“I wrote my way out. Wrote everything down far as I could see.”
This is one of my favorite lines from the musical “Hamilton” in which Alexander Hamilton sings the story about how he escaped his impoverished circumstances by becoming a talented writer and successful lawyer.
I relate strongly to Hamilton’s story. My father is a factory worker and my mother is a cashier. My altruistic relatives paid for my private school and college education because they saw potential in me from a young age.
Because my parents had no money or connections, I knew from middle school I would need to have a skill that sets me apart from the rest in order to end the cycle of poverty. And for as long as I can remember, that skill has been writing.
I was never an avid reader, but I was a movie and TV show junkie. My enthusiasm for the art of film translated into my love of storytelling, and I dreamt of being a famous author one day. I crafted my own chronicles using 8 inch by 11 inch printer paper, markers and a stapler before I had any knowledge of how to use Microsoft Word.
While the other kids in my class turned their noses at the word “cursive,” I used it for years after it was not required by my school anymore. I took pride in my superlative penmanship grades and practiced perfecting my handwriting in my free time.
In high school, my closest relationships were with my English teachers. I was always enthusiastic about writing essays, and I’d go above and beyond my teacher’s minimum page requirement, often exceeding the word limit. Because I am a loquacious speaker, I could effortlessly articulate my thoughts into words.
Once I started, I couldn’t stop.
Eventually, I wanted my writing to have more meaning than just a letter grade, so I joined my local newspaper, writing for the teen opinion section. Not only was this an opportunity for me to publish my writing, but it was a chance to express my liberal-leaning opinions without censorship from my conservative parents and school.
Upon graduating high school and coming to Temple University, the first student organization I signed up for at Temple Fest was The Temple News.
Without a doubt, I knew I wanted to join the Opinion team. It allured me because it was the only section that not only permitted a stance, but encouraged it. Before Intersection came along, it was also the only section where students could write personal essays.
The first piece I wrote for the Temple News was an essay titled “Tyler, the Creator was the highlight of my summer,” in which I shared my experience at the Panorama music festival in New York City. My essays initially had a positive tone, but as I grew more comfortable being vulnerable and exposing a pivotal part of myself to the world, the subject matter became rawer. My two previous essays, which are probably my favorite published pieces, have been about overcoming an eating disorder and leaving the church.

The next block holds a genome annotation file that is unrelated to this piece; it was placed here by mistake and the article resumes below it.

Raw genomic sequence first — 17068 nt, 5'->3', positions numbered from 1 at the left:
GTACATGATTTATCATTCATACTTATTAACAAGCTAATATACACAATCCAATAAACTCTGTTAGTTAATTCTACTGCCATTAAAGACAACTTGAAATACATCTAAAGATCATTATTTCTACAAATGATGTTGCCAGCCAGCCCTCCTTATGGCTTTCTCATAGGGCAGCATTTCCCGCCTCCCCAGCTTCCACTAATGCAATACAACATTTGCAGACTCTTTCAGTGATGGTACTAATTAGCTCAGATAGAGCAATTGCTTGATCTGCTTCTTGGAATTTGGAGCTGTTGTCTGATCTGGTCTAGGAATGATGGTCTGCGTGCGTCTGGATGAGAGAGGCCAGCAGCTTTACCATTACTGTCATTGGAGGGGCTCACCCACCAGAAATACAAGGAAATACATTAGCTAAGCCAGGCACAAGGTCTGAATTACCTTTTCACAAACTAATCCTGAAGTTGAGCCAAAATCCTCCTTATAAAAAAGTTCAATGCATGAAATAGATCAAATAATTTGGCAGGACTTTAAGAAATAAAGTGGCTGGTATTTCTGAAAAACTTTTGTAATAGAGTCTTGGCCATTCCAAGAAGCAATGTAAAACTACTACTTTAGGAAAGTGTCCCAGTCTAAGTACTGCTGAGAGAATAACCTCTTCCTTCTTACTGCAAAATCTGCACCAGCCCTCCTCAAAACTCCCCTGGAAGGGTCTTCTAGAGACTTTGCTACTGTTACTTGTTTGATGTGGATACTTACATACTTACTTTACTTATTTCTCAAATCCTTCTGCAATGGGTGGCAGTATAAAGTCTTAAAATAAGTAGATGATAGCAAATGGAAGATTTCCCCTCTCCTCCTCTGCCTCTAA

Similarly, my columns started off sporadically, as I would pick up whatever pitch was given to me, in spite of the topic. But after two years of being a freelancer, I realized my writing had the most charisma and zeal when it was related to public health, so I became the Health Beat Columnist junior year before becoming the Opinion Editor this year, my senior year.
Being the Opinion Editor has given me a whole new degree of respect for those who filled the position before me. I now know how many sleepless nights and twelve-hour workdays go into putting out quality articles every week, making it probably the most difficult job I’ve had yet.
But I don’t like to call it a job, because it’s a passion. Nothing gives me more of an adrenaline rush than feverishly typing on the computer before I lose the words in my memory bank.
Yes, I hit a wall sometimes. But I always try to climb it.
Over the course of three and a half years of writing for the Temple News, I’ve received both love and hate for my work, but I don’t let the negative comments deter me.
Although I am not going into a journalism career, and I still prefer the creative, flowery side of writing more than the curt, to-the-point style of reporting, I want to keep my mind and fingers active, both as a form of expression and stress release. Like Hamilton, I will always “say what I believe” even if it “guarantees free ammunition from [my] enemies.”
Several of the themes from “Hamilton” resonate with me, but the overarching message of “rising up” and beating the odds hits closest to home.
I often feel imposter syndrome among my upper-middle-class colleagues in the College of Public Health. But when I am writing, my background and socioeconomic status vanish like invisible ink.
“Why do you write like you’re running out of time?” Aaron Burr asks Hamilton in the song “Non-Stop.” And like Hamilton, I believe our time on Earth is finite, but the impact of written language is infinite.